(NNPA)—Business mentoring is the collaboration of transferring the experience, skill and knowledge from a proven specialist to a less experienced learner. For the purpose of business, mentoring supports the development of a worker’s skills, career and personal growth. Often it is structured informally although most Fortune 500 and even small home-based companies offer some form of mentoring programs. Mentoring also enables the rapid transfer of legacy business advantages or cultural aspects cementing professional collaboration that foster greater productivity results.
Successful mentoring compliments human resources by improving management through personal career growth development that retains valuable employees. It offers greater access to established internal and external networks, broader personal and professional skills. The novice worker gains advice and dynamic perspectives from the mentor’s years of experience. This often informal arrangement is cost effective and yields bottom line financial results.
Many types of mentoring exist. They include:
•Informal or natural mentoring, which occurs when a senior decides to take the less experienced worker under their wing for career and personal development. This method is cost effective, particularly for small businesses.
•Situational mentoring occurs for a specific circumstance or project goal. These arrangements tend to be shorter-term focused on immediate solutions but can lead to more permanent career counseling measures.
•Positional is a formal provision involving a supervisor mentoring a novice worker. Most managers use this technique in team building efforts to enhance productivity. However, other team members (sales/marketing) may criticize or perceive favoritism if one learner advances more rapidly than others.
•Formal mentoring programs are often used in large companies such as Intel, DuPont, Microsoft, Federal Express, AT&T, among others. This formal program is designed to promote and measure the career development of the learner for greater bottom line productivity results.
Mentors also benefit from these professional relationships strengthening their interpersonal skills, increasing awareness and insight into the business operations. Overall, the business benefits through better recruitment, orientation and retention improving staff communications with faster learning across the board, i.e. stronger organizational knowledge management.
The guidelines of the mentoring relationship should be openly discussed and understood by both parties. The feedback from the mentor to the novice learner should remain constructive and flexible enough for independent thinkers that generally are self-motivated. Successful mentoring efforts are learning tools enabling guidance for the novice worker. It should not be used to limit the innovative potential of the employee.
Open dialogue approaches or mutual exchange of ideas through communication between the mentor and novice employee is critical.
The novice worker should be tolerant of constructive coaching from the mentor. The primary ingredients are listening and organizational aptitude with an eye towards future action plan implementation. The learner employee should be proactive in scheduling meetings with the mentor, arriving fully prepared. Such exchanges should incorporate clear objectives, answer relevant questions and lead to implementing new solutions.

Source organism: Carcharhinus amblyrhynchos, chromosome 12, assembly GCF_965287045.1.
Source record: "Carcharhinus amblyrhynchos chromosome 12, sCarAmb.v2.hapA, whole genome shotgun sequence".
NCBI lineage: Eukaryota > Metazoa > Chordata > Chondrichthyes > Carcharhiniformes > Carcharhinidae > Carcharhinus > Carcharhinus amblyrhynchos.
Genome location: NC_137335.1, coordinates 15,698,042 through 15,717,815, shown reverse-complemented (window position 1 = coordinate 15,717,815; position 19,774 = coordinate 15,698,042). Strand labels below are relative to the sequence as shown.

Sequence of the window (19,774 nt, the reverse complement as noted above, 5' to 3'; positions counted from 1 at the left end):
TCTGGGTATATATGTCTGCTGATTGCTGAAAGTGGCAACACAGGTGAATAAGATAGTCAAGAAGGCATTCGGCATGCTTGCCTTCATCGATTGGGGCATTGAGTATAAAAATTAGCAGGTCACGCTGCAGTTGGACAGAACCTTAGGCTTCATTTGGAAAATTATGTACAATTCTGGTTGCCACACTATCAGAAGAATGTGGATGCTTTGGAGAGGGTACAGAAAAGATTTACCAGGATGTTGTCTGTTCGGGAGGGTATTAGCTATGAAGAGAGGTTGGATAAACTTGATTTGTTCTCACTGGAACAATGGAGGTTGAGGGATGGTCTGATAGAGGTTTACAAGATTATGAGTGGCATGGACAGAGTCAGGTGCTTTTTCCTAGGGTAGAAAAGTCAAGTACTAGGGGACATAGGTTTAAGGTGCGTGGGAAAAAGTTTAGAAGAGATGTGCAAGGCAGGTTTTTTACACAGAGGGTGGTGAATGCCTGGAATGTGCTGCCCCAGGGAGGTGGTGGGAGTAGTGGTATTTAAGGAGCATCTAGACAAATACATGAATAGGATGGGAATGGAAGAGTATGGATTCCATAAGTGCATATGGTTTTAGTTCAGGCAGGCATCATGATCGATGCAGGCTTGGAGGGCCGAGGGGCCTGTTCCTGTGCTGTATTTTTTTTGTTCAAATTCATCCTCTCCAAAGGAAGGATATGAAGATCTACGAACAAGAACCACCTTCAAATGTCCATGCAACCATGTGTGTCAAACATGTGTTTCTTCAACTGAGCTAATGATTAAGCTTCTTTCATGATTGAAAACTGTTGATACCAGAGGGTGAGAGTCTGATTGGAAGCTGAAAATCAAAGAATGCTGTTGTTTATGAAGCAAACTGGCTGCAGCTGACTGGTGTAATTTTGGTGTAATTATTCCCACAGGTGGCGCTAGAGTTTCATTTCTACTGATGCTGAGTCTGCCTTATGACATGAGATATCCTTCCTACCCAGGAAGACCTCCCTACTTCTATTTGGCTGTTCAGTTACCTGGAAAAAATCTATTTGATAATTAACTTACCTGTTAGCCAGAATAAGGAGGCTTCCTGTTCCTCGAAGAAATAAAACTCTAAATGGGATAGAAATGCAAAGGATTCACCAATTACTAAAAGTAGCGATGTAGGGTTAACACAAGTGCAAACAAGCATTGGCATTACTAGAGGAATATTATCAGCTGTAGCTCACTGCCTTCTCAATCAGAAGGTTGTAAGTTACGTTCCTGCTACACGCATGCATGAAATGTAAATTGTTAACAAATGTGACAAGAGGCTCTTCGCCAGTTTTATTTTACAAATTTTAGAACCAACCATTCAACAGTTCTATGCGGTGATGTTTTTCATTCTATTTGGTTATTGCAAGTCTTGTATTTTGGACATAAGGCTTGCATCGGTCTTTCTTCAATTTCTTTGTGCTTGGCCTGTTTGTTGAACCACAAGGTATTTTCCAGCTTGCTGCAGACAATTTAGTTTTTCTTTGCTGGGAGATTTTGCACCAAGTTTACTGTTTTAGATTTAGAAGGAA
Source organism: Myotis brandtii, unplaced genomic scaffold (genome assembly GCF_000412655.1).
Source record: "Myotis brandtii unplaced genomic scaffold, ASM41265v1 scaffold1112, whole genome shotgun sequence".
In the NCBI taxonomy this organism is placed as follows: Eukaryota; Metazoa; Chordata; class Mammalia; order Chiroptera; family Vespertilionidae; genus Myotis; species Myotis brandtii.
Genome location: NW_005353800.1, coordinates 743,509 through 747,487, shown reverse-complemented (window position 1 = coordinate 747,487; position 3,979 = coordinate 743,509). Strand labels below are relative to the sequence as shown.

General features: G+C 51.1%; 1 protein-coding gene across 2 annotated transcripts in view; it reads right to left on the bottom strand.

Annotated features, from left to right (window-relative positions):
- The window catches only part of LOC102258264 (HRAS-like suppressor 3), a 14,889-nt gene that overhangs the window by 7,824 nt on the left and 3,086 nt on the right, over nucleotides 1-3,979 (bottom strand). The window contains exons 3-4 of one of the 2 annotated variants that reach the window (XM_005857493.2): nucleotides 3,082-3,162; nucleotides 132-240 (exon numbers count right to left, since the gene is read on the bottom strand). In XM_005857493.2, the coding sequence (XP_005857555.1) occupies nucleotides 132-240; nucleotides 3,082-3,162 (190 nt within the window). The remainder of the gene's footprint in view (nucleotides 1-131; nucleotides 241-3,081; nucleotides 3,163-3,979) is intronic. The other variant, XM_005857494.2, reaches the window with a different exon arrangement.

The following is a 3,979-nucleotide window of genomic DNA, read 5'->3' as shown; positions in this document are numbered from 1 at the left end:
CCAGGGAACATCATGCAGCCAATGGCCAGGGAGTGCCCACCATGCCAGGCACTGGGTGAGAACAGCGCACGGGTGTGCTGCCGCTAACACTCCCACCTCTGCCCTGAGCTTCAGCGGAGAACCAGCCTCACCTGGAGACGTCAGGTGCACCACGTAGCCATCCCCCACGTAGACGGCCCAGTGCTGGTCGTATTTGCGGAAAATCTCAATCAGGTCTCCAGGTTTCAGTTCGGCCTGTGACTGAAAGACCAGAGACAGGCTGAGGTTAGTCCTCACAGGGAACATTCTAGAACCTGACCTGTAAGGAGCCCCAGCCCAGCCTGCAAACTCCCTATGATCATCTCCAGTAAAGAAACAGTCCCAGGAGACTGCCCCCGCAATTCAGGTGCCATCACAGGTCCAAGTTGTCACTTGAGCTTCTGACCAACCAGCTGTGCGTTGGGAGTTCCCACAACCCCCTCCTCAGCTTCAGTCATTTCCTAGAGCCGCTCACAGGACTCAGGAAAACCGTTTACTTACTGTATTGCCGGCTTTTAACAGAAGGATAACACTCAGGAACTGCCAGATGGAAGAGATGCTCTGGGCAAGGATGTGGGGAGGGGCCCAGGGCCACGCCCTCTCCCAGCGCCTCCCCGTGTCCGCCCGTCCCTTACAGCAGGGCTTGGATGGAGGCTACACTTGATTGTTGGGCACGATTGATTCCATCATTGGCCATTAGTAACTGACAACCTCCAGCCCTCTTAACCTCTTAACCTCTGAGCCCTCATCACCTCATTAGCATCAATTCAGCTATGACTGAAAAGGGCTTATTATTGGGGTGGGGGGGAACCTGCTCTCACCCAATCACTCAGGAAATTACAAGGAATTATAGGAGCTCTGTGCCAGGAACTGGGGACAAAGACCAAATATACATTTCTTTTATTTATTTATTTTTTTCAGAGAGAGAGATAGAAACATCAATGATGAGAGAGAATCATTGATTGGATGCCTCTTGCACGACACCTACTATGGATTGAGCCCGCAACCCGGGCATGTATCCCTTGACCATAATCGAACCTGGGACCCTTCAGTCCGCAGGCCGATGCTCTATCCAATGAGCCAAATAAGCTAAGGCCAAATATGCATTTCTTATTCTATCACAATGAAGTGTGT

The novice will actively follow up on any ideas generated sharing progress updates with the mentor. Both parties recognize the value of time by focusing on improving the bottom line financial results of the business.
Efforts to provide mentoring for all employees is difficult particularly, if it involves formal programs. The broader objectives of mentoring employees is often more effective for small- to mid-size businesses using an informal approach. Loose guidelines may add the ability to measure bottom line results while achieving career development for novice employees.
Strategic mentoring goals promote learning innovation and cost control awareness. Such career development programs give self-motivated employees a better sense of confidence and self-worth through involvement in the organization. The supervisor mentor can efficiently monitor day-to-day conduct and culture adjusting productivity for better results. The successful mentor policy increases employee loyal consistently.
Ultimately, companies investing in such workforce learning programs are encouraging the value of human capital within the organization. This motivates valued employees and draws potential recruitment of high quality new workers. Fostering the knowledge-based culture of collaboration translates itself into all aspects of the business from customer relationship management to advanced internal procedures. Loyal employees will independently promote new sales opportunities by speaking highly of the organization.
Regardless of the advanced technology or the size of the business from home-based to Fortune 500, the primary advantage of mentoring is developing people that generate high quality productivity through innovative means. During the lean economic conditions, companies are able to increase market share through internal cost controls and superior business relationships that impacts bottom line performance resulting in lucrative opportunities.
(Farrah Gray is author of “The Truth Shall Make You Rich: The New Road Map to Radical Prosperity,” “Get Real, Get Rich: Conquer the 7 Lies Blocking You from Success” and the international best-seller “Reallionaire: Nine Steps to Becoming Rich from the Inside Out.” He is chairman of the Farrah Gray Foundation. Dr. Gray can be reached via e-mail at email@example.com or his website at http://www.drfarrahgray.com/.)